• Armstrong v. State, No. S–14–438
    • United States
    • Supreme Court of Nebraska
    • February 20, 2015
    ...v. Tyrrell Flowers, supra note 2; Zavala v. ConAgra Beef Co., 265 Neb. 188, 655 N.W.2d 692 (2003) ; Frauendorfer v. Lindsay Mfg. Co., 263 Neb. 237, 639 N.W.2d 125 (2002) ; Schlup v. Auburn Needleworks, 239 Neb. 854, 479 N.W.2d 440 (1992).25 See, McDonald v. Lincoln U–Cart Concrete Co., 232 ......
  • Swanson v. Park Place Automotive, No. S-03-167.
    • United States
    • Supreme Court of Nebraska
    • December 19, 2003
    ...a medical assessment of what physical abilities have been adversely affected or lost by an injury. Frauendorfer v. Lindsay Mfg. Co., 263 Neb. 237, 639 N.W.2d 125 (2002), citing Phillips, supra. Although the medical impairment rating given by a doctor may be an important factor, the extent o......
  • Request a trial to view additional results
56 cases
  • Dawes v. Wittrock Sandblasting & Painting, No. S-02-889.
    • United States
    • Supreme Court of Nebraska
    • August 1, 2003
    ...vocational rehabilitation counselor appointed or selected pursuant to § 48-162.01(3) is correct. Accord, Frauendorfer v. Lindsay Mfg. Co., 263 Neb. 237, 639 N.W.2d 125 (2002); Rodriguez v. Monfort, Inc., 262 Neb. 800, 635 N.W.2d 439 (2001); Noordam v. Vickers, Inc., 11 Neb.App. 739, 659 N.W......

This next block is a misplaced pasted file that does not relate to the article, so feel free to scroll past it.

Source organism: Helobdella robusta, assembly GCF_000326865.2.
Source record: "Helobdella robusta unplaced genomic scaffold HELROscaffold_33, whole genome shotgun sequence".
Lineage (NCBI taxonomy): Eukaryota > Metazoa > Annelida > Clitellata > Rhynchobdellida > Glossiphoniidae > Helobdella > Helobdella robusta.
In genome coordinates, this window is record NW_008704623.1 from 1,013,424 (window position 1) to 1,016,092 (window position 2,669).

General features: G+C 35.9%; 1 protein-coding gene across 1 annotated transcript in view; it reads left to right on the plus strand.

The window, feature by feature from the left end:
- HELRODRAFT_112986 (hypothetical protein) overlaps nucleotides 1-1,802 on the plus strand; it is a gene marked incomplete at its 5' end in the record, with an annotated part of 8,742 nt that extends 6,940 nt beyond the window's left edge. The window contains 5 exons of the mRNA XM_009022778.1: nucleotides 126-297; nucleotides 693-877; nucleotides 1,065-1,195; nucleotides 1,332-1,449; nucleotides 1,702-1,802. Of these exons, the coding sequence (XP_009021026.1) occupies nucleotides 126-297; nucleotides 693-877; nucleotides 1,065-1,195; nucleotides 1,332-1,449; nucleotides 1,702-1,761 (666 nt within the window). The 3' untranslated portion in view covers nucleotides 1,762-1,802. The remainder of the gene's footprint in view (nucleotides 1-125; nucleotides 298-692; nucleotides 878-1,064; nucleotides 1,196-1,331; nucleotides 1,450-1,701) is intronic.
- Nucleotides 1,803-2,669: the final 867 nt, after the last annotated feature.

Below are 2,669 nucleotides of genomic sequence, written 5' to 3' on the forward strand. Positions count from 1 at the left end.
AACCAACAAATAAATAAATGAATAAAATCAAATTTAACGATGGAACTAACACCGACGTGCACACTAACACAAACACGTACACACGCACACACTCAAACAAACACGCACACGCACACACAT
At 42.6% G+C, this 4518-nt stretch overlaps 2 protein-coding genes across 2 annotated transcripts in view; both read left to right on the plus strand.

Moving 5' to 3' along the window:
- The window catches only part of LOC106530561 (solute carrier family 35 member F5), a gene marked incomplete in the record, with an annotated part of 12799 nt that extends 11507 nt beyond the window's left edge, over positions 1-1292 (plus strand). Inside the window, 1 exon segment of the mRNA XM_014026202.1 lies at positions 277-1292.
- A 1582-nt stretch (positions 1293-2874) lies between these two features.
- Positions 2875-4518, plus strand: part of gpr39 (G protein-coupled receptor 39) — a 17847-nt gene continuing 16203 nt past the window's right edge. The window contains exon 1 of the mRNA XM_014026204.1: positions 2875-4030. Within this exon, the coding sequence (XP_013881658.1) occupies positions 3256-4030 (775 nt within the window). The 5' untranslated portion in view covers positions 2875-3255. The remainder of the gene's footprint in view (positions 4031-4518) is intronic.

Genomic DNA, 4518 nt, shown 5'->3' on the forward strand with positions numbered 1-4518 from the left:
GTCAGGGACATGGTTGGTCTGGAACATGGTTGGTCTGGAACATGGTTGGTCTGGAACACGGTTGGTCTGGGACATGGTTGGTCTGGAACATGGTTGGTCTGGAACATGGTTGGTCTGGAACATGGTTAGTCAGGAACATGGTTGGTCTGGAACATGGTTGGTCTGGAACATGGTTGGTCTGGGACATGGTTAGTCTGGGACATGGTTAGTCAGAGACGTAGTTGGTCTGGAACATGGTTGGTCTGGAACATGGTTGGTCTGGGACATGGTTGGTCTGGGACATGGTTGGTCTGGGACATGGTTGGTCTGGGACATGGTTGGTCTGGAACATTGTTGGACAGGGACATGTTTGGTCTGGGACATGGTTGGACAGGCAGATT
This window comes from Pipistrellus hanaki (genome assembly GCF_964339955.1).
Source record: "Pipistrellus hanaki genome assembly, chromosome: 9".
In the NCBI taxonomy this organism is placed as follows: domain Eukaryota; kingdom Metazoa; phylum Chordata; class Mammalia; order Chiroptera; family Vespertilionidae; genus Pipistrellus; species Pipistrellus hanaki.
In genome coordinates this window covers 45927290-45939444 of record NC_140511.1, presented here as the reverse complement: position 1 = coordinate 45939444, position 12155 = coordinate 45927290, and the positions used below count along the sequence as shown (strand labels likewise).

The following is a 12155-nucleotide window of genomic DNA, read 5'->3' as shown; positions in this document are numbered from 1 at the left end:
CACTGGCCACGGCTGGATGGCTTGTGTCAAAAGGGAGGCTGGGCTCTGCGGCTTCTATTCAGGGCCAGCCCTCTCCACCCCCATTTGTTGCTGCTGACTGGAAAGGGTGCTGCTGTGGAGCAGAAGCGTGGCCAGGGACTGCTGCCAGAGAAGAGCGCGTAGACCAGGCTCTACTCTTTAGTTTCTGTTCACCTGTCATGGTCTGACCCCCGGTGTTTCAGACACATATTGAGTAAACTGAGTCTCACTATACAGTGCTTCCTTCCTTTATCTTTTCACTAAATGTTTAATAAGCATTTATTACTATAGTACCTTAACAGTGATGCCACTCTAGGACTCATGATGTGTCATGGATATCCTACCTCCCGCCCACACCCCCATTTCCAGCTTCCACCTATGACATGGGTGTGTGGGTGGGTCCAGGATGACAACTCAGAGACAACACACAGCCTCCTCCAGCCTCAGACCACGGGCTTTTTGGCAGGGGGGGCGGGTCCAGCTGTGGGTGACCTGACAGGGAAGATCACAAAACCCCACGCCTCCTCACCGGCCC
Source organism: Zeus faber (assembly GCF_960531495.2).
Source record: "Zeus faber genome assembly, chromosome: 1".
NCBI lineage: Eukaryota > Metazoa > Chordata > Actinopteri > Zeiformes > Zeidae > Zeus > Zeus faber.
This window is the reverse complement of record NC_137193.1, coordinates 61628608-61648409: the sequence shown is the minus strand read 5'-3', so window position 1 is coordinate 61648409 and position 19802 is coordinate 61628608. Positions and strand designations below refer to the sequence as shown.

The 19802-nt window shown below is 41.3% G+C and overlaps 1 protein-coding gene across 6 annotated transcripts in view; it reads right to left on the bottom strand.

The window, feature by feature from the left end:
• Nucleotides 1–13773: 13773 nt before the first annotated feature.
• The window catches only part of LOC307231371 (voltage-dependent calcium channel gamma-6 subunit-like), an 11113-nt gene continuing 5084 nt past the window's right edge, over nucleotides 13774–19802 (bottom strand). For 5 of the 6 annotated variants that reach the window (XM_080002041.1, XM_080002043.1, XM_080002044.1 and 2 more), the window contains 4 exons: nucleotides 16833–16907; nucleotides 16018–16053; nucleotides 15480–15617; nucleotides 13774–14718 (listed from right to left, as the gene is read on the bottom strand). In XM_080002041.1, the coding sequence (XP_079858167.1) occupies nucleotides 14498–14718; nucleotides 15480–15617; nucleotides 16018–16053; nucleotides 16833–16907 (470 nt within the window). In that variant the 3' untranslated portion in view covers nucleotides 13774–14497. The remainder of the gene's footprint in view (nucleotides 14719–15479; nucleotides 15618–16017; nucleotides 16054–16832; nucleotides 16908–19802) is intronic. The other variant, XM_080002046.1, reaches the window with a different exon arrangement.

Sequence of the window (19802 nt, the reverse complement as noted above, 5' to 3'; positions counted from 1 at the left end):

• Ludwick v. Triwest Healthcare Alliance and Physicians Clinic, Inc., No. S-02-200.
    • United States
    • Supreme Court of Nebraska
    • April 29, 2004
    ...findings of the trial judge who conducted the original hearing. Morris v. Nebraska Health System, supra; Frauendorfer v. Lindsay Mfg. Co., 263 Neb. 237, 639 N.W.2d 125 [3,4] Upon appellate review, the findings of fact made by the trial judge of the compensation court have the effect of a ju......
  • Armstrong v. State, No. S–14–438
    • United States
    • Supreme Court of Nebraska
    • February 20, 2015
    ...v. Tyrrell Flowers, supra note 2; Zavala v. ConAgra Beef Co., 265 Neb. 188, 655 N.W.2d 692 (2003) ; Frauendorfer v. Lindsay Mfg. Co., 263 Neb. 237, 639 N.W.2d 125 (2002) ; Schlup v. Auburn Needleworks, 239 Neb. 854, 479 N.W.2d 440 (1992).25 See, McDonald v. Lincoln U–Cart Concrete Co., 232 ......
  • Swanson v. Park Place Automotive, No. S-03-167.
    • United States
    • Supreme Court of Nebraska
    • December 19, 2003
    ...a medical assessment of what physical abilities have been adversely affected or lost by an injury. Frauendorfer v. Lindsay Mfg. Co., 263 Neb. 237, 639 N.W.2d 125 (2002), citing Phillips, supra. Although the medical impairment rating given by a doctor may be an important factor, the extent o......
  • Request a trial to view additional results